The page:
The Dirtball is back with his fourth solo album “Nervous System,” which is also his first album since officially being made a member of the Kottonmouth Kings on “Long Live the Kings.” Dirtball’s vibe is best described the way Nervous did originally in his 2008 review: “The Dirtball has a bit of swagger, a strong stage voice and the tracks do not make me just want to dance in place; they make me want to PUSH SOME DAMN BODY!” He’s a party rock rapper through and through, which is what made the Oregon native such a natural fit for California’s Kottonmouth clique. A typical Dirtball song, say “Anybody” from this album, will tend to be about taking pharmaceuticals in anything BUT the recommended dosage while trying to get as crazy at the club or house party as humanly possible:

“I feel the party party in my body body
My heart pounding pounding from the pills in my system
Anybody wanna get down?
Anybody wanna take a ride downtown?
Anybody wanna party with the party man
on the party plan?
Done ate a lot of pills on the 4th of July
My buddy Gabe was involved and between you and I
He bent off on a hot one, 20 pills deep
Lot of heavy tweakin ‘fore he went to sleep
He seemed okay, he was always a mess
But he never woke up, now he laid to rest”

The lyrics show that Dirtball seems to be walking a fine line between endorsing this behavior and warning listeners about it. If we were to take Dirtball literally at his word, he and Bizarre could have a contest for who pops more “Purple Pills” and he’d probably win. Dirtball professes that it’s recreationally fun to be reckless. On the other hand in the very same song he’s professing to get so high he feels like he could die, his friend Gabe actually DOES. Still one gets the feeling D.A.R.E. would not approve of his lifestyle, because Dirtball does his best to blur the line between telling a fictional character acting this way and his real life every day. The conclusion one comes to when listening to Dirtball for an hour is that he’s either as self-destructive in pursuit of the party life as he describes, or that he very strongly wants you to BELIEVE he is. On songs like “Party Parade” the first sounds you hear are of bong water bubbling up, before a funky saxophone sample mingles in the mix. Dirtball sings a little on this one:

“Well here’s a track for the people that be movin
It ain’t a crime if you wanna keep your party groovin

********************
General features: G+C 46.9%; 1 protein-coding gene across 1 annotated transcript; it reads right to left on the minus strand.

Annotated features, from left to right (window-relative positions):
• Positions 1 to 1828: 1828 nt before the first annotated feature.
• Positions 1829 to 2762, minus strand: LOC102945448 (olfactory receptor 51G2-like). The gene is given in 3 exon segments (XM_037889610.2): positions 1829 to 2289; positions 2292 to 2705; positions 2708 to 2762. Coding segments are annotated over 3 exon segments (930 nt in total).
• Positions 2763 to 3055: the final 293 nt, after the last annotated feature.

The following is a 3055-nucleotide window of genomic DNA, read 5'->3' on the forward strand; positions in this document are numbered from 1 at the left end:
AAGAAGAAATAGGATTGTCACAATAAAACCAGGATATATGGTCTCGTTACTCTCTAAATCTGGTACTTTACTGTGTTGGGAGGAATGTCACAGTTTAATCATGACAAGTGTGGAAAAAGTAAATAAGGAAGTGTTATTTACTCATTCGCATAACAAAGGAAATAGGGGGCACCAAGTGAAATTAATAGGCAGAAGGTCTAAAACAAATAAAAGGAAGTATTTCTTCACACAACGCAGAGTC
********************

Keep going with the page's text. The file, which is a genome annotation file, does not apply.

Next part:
So form a line, any line, keep your car cruisin
It’s the summertime, ease back and strap loosen
Now grab another cold one, pull it from the freezer
Pour another shot of that shit and yell ‘Tequila!’
Slam it down, pound another party hard as ever
A hundred one degrees we blazin like the weather
I’m gonna die young – we dyin so baby stop cryin
Enjoy life, it’s a party parade”

The guests you would expect from the Suburban Noize family check in periodically for cameos, but it’s beneficial they are kept to a minimum, since they somewhat outshine him when they do. Daddy X’s performance on “Let’s Do It” is more entertaining vocally and lyrically than his compadre despite giving Dirtball the first two verses. Big B shows up for one of the biggest beat songs on the album, “Karma Bite,” a track which at least suggests Dirtball has a philosophical side beyond getting high. There’s also a Psychopathic Records cameo courtesy of Blaze Ya Dead Homie on “The Paper,” where he brags “My lungs are on fire/every breath is white ash/always gettin taxed for the split screens that I trash/in the studio/way before crack and Coolio/I was slangin dime bags out the front screen do’.” BYDH has always sounded like the long lost cousin of Shaggy 2 Dope or Violent J, right down to his dusty clown growl vocally, and this track is no exception.

The Dirtball is one of the artists who is hard to judge outside the context of the audience he is meant for. On that basis, anyone who likes the Kottonmouth Kings or who enjoyed any of his three previous solo albums would be perfectly happy with “Nervous System.” Dirtball’s speciality is definitely uptempo rip rock hip-hop party music, and most of these songs fit the bill perfectly. Some of them are even named for that very idea – “Bang Loud” would not work at anything other than top volume, “Move Back” is what you’d better do when people start moshing to the mayhem, and “No Cops” is exactly what you’d want if you were at said hot party. “Cops are not my friend/they won’t let me win/I will not obey/nowadays, any crime pays.” Does this album pay too? It certainly does for Dirtball’s loyal fans. Occasionally I can lose myself in the music and the moment too, but a whole hour of partying and popping pills does get a little redundant. Still “Cracka Now” is funny and has a good West coast funk synth vibe, “Rule the World” is a refreshingly minimalistic exercise in lyricism, and “Long Road” shows Dirtball is capable of self-examination. There’s more to this pill popper than meets the eye, but he’s very careful to keep up the image he cultivated and not let it show.

The Dirtball :: Nervous System
6.5Overall Score